Schaiquevich P.,CONICET |
Buitrago E.,University of Buenos Aires |
Ceciliano A.,Office of Laboratory Animal Care |
Fandino A.C.,Office of Laboratory Animal Care |
And 4 more authors.
Retina | Year: 2012
PURPOSE: To characterize the vitreous and plasma pharmacokinetics of topotecan after ophthalmic artery infusion (OAI) subsequent to superselective artery catheterization and to compare it with periocular injection (POI). METHODS: The ophthalmic artery of 4 pigs was catheterized and 1 mg of topotecan infused over a period of 30 minutes. The contralateral eye was subsequently used for administering topotecan by POI. Serial vitreous specimens were obtained by microdialysis and plasma samples collected and assayed for total and lactone topotecan. RESULTS: Maximum total topotecan concentration in the vitreous (median, range) was significantly higher after OAI compared with POI (131.8 ng/mL [112.9-138.7] vs. 13.6 ng/mL [5.5-15.3], respectively; P < 0.005). Median vitreous exposure calculated as area under the curve for total topotecan attained after OAI was significantly higher than after POI (299.8 ng•hour/mL [247.6-347.2] and 48.9 ng•hour/mL [11.8-63.4], respectively; P < 0.05). The vitreous to plasma exposure ratio was 29 after OAI and 3.4 after POI. Systemic exposure for total topotecan was low after both modalities of administration, with a trend to be lower after OAI compared with POI (10.6 ng•hour/mL [6.8-13.4] vs. 18.7 ng•hour/mL [6.3-21.7]; P = 0.54). CONCLUSION: Superselective OAI resulted in significantly higher vitreous concentrations and exposure and a trend toward lower systemic exposure than POI. Copyright © by Ophthalmic Communications Society, Inc. Unauthorized reprodution of this article is prohibited. Source
Stroke in children with posterior fossa brain malformations, hemangiomas, arterial anomalies, coarctation of the aorta and cardiac defects, and eye abnormalities (PHACE) syndrome: A systematic review of the literature
Siegel D.H.,Medical College of Wisconsin |
Tefft K.A.,University of Kansas Medical Center |
Kelly T.,Medical College of Wisconsin |
Johnson C.,Medical College of Wisconsin |
And 11 more authors.
Stroke | Year: 2012
Background and Purpose-: PHACE is an acronym for posterior fossa brain malformations, hemangiomas, arterial anomalies, coarctation of the aorta and cardiac defects, and eye abnormalities. Several case reports of arterial ischemic stroke (AIS) in individuals with PHACE have been published, but risk factors for AIS in PHACE have not been clearly defined. The objective of this article is to review all cases of stroke in PHACE in children and describe clinical characteristics that may be associated with an increased risk of AIS. Methods-: A literature and registry search was conducted to identify patients with PHACE who had experienced AIS. Data were analyzed to determine age of onset, presenting signs and symptoms, and clinical features among this cohort compared with PHACE without AIS. Results-: Twenty-two individuals with PHACE and AIS were identified. Imaging of the arteries of the head and neck was reported in 20 of 22. Narrowing or nonvisualization of at least 1 great cerebral vessel was present in 19 of 20 and of those, 15 had ≥2 vessels involved. Aortic arch anomalies were reported in 13 of 22 individuals. Conclusions-: Aplasia, hypoplasia, or occlusion of a major cerebral artery appears to be a significant risk factor for AIS in children with PHACE, especially when >1 vessel is involved or if there is coarctation of the aorta. © 2012 American Heart Association, Inc. Source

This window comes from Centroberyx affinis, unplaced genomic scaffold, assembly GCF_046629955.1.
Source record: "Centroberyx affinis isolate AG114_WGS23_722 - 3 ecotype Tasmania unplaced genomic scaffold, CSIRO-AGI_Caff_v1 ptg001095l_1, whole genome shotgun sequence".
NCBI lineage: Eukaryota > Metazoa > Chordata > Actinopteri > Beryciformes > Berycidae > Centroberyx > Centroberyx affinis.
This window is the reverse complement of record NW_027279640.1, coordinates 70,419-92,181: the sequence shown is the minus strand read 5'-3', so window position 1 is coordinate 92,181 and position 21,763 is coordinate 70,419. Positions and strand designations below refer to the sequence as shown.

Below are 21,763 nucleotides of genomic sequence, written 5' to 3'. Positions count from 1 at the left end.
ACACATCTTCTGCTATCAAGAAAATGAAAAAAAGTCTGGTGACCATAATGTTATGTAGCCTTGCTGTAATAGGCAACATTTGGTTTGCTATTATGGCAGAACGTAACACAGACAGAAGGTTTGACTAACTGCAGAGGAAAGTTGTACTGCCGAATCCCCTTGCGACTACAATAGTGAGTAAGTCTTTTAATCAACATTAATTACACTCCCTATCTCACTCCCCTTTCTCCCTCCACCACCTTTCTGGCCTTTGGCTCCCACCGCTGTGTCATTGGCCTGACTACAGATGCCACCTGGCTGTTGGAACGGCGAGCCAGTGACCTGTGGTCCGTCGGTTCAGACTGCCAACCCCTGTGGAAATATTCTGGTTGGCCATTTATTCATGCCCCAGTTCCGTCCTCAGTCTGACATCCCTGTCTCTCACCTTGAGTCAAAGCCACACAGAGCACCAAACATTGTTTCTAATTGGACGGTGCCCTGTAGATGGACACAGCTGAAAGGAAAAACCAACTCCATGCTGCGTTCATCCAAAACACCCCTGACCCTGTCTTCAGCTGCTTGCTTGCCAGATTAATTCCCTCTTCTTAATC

Cho T..-J.,Seoul National University |
Matsumoto K.,Gifu University |
Fano V.,Hospital de Pediatria JP Garrahan |
Dai J.,RIKEN |
And 12 more authors.
American Journal of Medical Genetics, Part A | Year: 2012
Heterozygous missense mutations of transient receptor potential vanilloid 4 channel (TRPV4) cause a spectrum of skeletal disorders, including brachyolmia, spondylometaphyseal dysplasia Kozlowski type, metatropic dysplasia, parastremmatic dysplasia, and spondyloepimetaphyseal dysplasia Maroteaux type. Similarly, heterozygous missense mutations of TRPV4 cause a spectrum of peripheral neuropathy, including hereditary motor and sensory neuropathy type IIC, congenital spinal muscular atrophy, and scapuloperoneal spinal muscular atrophy. There are no apparent differences in the amino acid positions affected or type of change predicted by the TRPV4 mutations responsible for the two disease spectrums; nevertheless, no fundamental phenotypic overlap has been shown between the two spectrums. Here, we report on three patients who had both skeletal dysplasia and peripheral neuropathy caused by heterozygous TRPV4 missense mutations. The skeletal and neurologic phenotypes of these patients covered the wide spectrum of reported TRPV4-pathies (disease caused by TRPV4 mutations). The molecular data are complementary, proving that "neuropathic" mutations can cause skeletal dysplasia but also the "skeletopathic" mutations can lead to neuropathies. Our findings suggest that pathogenic mechanisms of TRPV4-pathies in skeletal and nervous systems are not always mutually exclusive and provide further evidence that there is no clear genotype-phenotype correlation for either spectrum. Co-occurrence of skeletal dysplasia and degenerative neuropathy should be kept in mind in clinical practice including diagnostic testing, surgical evaluation, and genetic counseling. © 2012 Wiley Periodicals, Inc. Source